Belgian endives's pleasant bitterness and refreshing crunchiness pair well with strong flavors, like a cheese full of character or salty anchovies. It's delightful with something creamy (cream, butter, soft cheese), or, I discovered, a hint of something sweet like a drizzle of honey, to balance out the bitterness.
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Because of their shape and size, the juicy, crisp leaves, which sit like little boats, make perfect finger food, just waiting to be filled with something.
This delicate antipasto is so easy, you barely need to do anything other than assemble the ingredients and let the flavors do all the work. It's a wonderful balance of sweet, bitter, salty, and creamy.
And if you'd like to get a little more acquainted with endive's ease, here are some suggestions:
Jane Grigson cooks endive in butter and cream until golden and succulent or adds them raw to potato salad with prosciutto crude.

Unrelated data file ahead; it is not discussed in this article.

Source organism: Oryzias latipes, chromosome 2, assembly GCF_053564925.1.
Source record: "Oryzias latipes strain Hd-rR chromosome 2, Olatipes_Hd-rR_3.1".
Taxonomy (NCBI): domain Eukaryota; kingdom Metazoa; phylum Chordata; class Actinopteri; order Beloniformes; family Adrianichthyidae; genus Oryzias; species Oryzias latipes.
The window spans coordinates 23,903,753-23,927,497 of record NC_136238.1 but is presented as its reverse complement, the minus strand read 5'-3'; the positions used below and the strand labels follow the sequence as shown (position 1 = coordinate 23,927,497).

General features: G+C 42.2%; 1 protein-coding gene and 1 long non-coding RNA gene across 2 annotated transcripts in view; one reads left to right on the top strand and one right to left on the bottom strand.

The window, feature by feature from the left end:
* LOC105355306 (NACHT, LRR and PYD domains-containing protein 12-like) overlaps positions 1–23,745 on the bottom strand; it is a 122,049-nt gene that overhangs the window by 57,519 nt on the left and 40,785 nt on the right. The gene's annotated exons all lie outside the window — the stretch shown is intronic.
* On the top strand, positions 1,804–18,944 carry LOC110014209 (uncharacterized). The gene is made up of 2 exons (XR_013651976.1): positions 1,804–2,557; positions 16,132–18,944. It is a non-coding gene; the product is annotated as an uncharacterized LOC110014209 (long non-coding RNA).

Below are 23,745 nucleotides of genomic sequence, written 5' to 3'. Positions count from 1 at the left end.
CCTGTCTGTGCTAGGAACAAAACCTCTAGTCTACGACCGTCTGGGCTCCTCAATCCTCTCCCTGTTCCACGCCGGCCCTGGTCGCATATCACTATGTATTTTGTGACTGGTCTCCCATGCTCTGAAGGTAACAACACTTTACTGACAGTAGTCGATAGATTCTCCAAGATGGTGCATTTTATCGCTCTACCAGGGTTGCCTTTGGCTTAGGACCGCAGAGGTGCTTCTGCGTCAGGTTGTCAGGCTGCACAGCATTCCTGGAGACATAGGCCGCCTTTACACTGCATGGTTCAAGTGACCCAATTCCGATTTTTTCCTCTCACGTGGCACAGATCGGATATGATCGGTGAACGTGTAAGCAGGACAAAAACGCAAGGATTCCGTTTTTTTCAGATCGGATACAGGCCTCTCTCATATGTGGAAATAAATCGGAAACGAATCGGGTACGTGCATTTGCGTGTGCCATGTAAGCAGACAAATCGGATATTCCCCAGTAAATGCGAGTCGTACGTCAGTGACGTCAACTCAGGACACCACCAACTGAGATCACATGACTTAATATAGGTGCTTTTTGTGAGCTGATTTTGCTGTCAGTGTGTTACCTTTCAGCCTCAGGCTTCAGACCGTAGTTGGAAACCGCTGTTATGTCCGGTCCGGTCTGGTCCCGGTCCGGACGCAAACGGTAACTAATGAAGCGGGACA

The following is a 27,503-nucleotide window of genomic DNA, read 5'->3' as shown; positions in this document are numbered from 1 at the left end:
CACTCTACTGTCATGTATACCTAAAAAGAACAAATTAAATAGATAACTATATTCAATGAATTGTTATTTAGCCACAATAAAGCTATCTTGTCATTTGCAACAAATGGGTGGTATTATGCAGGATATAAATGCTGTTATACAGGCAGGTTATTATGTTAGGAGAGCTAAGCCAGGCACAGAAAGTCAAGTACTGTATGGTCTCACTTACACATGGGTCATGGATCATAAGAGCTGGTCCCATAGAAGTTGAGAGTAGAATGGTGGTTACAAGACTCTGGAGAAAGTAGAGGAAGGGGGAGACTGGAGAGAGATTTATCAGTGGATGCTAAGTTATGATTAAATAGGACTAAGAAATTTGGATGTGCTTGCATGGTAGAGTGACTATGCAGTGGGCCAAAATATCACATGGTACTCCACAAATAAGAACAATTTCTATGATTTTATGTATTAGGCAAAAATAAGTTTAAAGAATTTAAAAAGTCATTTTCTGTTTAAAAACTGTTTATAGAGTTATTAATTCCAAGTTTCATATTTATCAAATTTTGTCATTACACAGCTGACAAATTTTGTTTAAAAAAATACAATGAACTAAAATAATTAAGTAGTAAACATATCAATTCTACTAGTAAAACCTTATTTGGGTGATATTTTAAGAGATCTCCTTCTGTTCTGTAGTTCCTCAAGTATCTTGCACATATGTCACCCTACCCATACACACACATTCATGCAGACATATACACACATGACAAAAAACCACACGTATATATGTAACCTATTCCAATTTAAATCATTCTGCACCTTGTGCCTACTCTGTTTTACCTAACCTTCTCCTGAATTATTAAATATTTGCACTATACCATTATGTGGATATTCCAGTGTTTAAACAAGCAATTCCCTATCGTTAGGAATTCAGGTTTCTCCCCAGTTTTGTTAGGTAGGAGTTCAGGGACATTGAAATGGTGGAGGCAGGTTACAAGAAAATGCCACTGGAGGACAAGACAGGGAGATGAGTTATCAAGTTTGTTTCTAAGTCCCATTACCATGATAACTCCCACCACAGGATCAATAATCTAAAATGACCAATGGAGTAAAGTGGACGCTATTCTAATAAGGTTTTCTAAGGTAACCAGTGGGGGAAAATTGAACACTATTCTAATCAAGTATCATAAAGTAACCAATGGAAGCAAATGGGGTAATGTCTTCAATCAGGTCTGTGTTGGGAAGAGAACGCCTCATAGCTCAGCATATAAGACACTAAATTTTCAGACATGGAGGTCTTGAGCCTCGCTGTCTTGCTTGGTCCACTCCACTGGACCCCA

You can also simply roast them with a sprinkle of salt or keep them raw and dress them with a vinaigrette, crumbled blue cheese, and toasted walnuts.
And you can make a salad out them like Gabrielle Hamilton does, pretending that they are a beautiful, bitter, green bundle of Roman puntarelle and topping them with a bracing dressing of lemon, garlic, anchovies, and olive oil.
The Australian-Japanese cookbook author has lived in Florence (where a visit to a cheese farm once inspired her to start a food blog) for over 10 years with her Tuscan sommelier husband and two kids. Her third cookbook, Tortellini at Midnight, is out now.